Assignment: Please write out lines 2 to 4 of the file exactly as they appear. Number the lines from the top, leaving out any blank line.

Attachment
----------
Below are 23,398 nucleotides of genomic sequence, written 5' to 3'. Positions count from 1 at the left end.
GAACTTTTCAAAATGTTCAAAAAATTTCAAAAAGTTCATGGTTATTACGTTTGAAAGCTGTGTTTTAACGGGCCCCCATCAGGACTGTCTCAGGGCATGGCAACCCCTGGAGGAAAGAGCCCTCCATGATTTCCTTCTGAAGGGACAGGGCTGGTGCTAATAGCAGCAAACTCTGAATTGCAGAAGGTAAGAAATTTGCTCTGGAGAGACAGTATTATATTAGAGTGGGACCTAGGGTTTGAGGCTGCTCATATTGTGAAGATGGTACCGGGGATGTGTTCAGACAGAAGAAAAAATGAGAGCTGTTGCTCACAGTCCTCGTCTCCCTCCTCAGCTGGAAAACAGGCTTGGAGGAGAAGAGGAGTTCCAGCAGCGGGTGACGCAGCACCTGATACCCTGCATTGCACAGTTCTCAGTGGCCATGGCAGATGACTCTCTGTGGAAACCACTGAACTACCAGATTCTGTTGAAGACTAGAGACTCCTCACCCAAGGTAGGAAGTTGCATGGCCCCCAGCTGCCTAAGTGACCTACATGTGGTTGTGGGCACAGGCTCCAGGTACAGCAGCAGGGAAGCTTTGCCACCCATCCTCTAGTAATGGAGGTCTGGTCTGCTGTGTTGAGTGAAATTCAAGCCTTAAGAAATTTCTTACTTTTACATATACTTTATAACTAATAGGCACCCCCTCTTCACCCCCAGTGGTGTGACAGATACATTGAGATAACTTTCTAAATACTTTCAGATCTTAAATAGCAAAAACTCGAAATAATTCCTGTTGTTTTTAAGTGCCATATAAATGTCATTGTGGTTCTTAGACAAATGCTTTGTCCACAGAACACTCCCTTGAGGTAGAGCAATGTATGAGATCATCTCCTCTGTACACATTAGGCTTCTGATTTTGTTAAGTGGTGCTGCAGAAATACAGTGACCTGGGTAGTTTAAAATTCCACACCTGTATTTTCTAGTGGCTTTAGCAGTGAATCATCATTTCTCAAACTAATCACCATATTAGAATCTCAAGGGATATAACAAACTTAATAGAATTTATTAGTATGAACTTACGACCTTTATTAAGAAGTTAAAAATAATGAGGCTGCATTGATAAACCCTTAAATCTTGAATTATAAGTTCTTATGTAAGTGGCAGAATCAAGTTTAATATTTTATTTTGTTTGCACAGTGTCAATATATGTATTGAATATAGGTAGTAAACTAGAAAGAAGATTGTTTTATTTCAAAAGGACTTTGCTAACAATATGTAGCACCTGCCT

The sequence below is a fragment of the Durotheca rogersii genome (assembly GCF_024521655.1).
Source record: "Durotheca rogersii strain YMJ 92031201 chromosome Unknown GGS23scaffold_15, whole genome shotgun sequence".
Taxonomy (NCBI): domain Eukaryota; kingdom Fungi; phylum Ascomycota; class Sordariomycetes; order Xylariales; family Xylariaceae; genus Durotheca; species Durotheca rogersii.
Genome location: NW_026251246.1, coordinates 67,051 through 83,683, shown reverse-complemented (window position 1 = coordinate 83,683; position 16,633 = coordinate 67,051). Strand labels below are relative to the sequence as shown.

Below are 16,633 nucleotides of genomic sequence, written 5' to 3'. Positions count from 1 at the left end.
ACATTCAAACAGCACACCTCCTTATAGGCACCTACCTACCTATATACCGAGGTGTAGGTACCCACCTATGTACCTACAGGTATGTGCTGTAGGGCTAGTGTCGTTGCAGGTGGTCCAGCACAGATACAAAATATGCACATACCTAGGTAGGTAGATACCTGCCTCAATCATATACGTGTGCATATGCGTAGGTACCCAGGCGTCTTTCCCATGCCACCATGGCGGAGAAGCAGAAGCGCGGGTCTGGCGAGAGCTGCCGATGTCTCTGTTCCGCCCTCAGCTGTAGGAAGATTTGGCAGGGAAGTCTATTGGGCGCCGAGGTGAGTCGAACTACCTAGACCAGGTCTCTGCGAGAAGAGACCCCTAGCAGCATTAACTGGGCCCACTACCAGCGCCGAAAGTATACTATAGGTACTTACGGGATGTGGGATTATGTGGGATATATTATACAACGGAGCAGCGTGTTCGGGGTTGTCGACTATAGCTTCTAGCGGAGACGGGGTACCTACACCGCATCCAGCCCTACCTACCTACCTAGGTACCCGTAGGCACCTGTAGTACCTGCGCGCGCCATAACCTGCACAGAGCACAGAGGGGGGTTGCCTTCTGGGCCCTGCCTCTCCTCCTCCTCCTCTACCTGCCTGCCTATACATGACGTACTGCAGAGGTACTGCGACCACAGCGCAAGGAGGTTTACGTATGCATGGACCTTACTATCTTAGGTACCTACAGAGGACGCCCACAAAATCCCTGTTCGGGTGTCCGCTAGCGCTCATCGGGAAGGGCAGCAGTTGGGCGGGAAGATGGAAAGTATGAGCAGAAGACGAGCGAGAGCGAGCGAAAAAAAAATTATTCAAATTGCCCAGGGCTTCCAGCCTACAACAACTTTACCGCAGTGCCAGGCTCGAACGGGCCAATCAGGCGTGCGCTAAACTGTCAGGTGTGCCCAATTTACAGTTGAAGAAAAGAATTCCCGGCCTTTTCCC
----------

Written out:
GAACTTTTCAAAATGTTCAAAAAATTTCAAAAAGTTCATGGTTATTACGTTTGAAAGCTGTGTTTTAACGGGCCCCCATCAGGACTGTCTCAGGGCATGGCAACCCCTGGAGGAAAGAGCCCTCCATGATTTCCTTCTGAAGGGACAGGGCTGGTGCTAATAGCAGCAAACTCTGAATTGCAGAAGGTAAGAAATTTGCTCTGGAGAGACAGTATTATATTAGAGTGGGACCTAGGGTTTGAGGCTGCTCATATTGTGAAGATGGTACCGGGGATGTGTTCAGACAGAAGAAAAAATGAGAGCTGTTGCTCACAGTCCTCGTCTCCCTCCTCAGCTGGAAAACAGGCTTGGAGGAGAAGAGGAGTTCCAGCAGCGGGTGACGCAGCACCTGATACCCTGCATTGCACAGTTCTCAGTGGCCATGGCAGATGACTCTCTGTGGAAACCACTGAACTACCAGATTCTGTTGAAGACTAGAGACTCCTCACCCAAGGTAGGAAGTTGCATGGCCCCCAGCTGCCTAAGTGACCTACATGTGGTTGTGGGCACAGGCTCCAGGTACAGCAGCAGGGAAGCTTTGCCACCCATCCTCTAGTAATGGAGGTCTGGTCTGCTGTGTTGAGTGAAATTCAAGCCTTAAGAAATTTCTTACTTTTACATATACTTTATAACTAATAGGCACCCCCTCTTCACCCCCAGTGGTGTGACAGATACATTGAGATAACTTTCTAAATACTTTCAGATCTTAAATAGCAAAAACTCGAAATAATTCCTGTTGTTTTTAAGTGCCATATAAATGTCATTGTGGTTCTTAGACAAATGCTTTGTCCACAGAACACTCCCTTGAGGTAGAGCAATGTATGAGATCATCTCCTCTGTACACATTAGGCTTCTGATTTTGTTAAGTGGTGCTGCAGAAATACAGTGACCTGGGTAGTTTAAAATTCCACACCTGTATTTTCTAGTGGCTTTAGCAGTGAATCATCATTTCTCAAACTAATCACCATATTAGAATCTCAAGGGATATAACAAACTTAATAGAATTTATTAGTATGAACTTACGACCTTTATTAAGAAGTTAAAAATAATGAGGCTGCATTGATAAACCCTTAAATCTTGAATTATAAGTTCTTATGTAAGTGGCAGAATCAAGTTTAATATTTTATTTTGTTTGCACAGTGTCAATATATGTATTGAATATAGGTAGTAAACTAGAAAGAAGATTGTTTTATTTCAAAAGGACTTTGCTAACAATATGTAGCACCTGCCT

The sequence below is a fragment of the Durotheca rogersii genome (assembly GCF_024521655.1).
Source record: "Durotheca rogersii strain YMJ 92031201 chromosome Unknown GGS23scaffold_15, whole genome shotgun sequence".